What is peer mediation?
The purpose of peer mediation is to help children find appropriate ways to respond to problems with others, it is not about telling others what to do. Peer mediators do not "make decisions" but rather work towards a win-win resolution for both sides in order to avoid further conflict. This forms part of a broad and supportive cross-school approach to conflict resolution at Greystones Primary School.
The children learn:
how to be responsive to their peers in a cooperative and
to improve their own and others communication skills.
how to be fair and impartial.
to improve self-esteem.
how to understand conflict and its impact.
to take responsibility for their own behaviour.
How do you become a peer
Children in Y5 are invited to apply in the Spring term. The process requires
the student to explain why they are suitable and 3 referees also give their
reasons for supporting the pupil. Peer mediation training is provided by
‘CRESST’ [Conflict Resolution Education in Sheffield Schools Training] in the
Summer term, where the children learn the above skills.
New mediators are then given opportunities to shadow experienced Y6
mediators before SATs begin and the full handover takes place.
This gives the new mediators vital, hands-on experience before the summer
holidays, meaning they can start confidently in September at the start of the
new school year.
What does the job involve?
Children in the playground, at times, feel they would rather ask a peer mediator to help them resolve their issues in the playground. The mediation process involves two peer mediators sitting in a quiet area with the children involved and finding a resolution. If the mediators feel they are not equipped to deal with the conflict then it is referred to a member of staff. However, our mediators often find that they are able to resolve the situations themselves.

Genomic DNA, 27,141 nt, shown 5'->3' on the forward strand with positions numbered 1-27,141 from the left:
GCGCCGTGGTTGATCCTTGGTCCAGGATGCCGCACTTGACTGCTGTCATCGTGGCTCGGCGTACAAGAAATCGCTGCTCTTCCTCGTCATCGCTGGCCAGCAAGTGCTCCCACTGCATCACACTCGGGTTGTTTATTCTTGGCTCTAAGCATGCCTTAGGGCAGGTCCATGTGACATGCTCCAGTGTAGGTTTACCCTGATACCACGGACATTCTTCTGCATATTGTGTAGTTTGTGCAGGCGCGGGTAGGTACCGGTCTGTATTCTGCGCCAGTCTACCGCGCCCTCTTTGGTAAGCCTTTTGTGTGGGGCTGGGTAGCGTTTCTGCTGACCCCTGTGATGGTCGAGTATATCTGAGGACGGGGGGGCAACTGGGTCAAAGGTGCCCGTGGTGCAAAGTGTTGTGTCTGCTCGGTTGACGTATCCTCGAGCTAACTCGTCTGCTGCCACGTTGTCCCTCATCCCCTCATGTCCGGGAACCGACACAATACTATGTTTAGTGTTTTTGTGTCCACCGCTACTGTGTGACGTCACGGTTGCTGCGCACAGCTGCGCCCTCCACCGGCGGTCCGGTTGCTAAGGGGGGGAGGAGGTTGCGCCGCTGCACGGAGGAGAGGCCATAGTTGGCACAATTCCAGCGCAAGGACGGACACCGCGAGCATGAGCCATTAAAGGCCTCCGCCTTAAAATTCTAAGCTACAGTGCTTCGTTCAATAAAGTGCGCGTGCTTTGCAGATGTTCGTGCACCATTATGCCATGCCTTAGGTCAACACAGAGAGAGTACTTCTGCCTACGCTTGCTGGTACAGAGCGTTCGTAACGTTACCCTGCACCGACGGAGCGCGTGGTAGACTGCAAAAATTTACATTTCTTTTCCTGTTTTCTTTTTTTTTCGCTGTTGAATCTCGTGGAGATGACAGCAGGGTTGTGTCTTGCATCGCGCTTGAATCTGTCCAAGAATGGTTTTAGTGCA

So that everyone in school is aware of the role, some Peer Mediators give a short presentation in both KS1 and KS2 assemblies at the beginning of the year. Later on in the year they will visit classrooms throughout school to remind pupils what they do and to answer any questions.
Each Peer Mediator is given a timetable each month, which shows when they are on duty and where – either the Infant or Junior playground. When on duty, they wear Hi-vis tabards with ‘Peer Mediator’ on the back to ensure all children can see them clearly in the playground.
What support is given to a peer mediator?
Due to the nature of this job and the fact that it can sometimes be demanding, support is always on hand. Regular meetings are held to discuss which strategies are successful when resolving conflicts and any areas with which they require some support. We have termly celebration meetings as a thank you for the hard work the mediators do and in the past few years a group has taken part in the annual CRESST Peer Mediators’ Conference at the Octagon Centre, Sheffield University.
Our mediators say their important role has been extremely beneficial to the children in the playground as well as themselves, learning lessons for life, not just for their time in primary school. It is always wonderful to see the children’s confidence improve over the course of the year and we think they all do a fantastic job!
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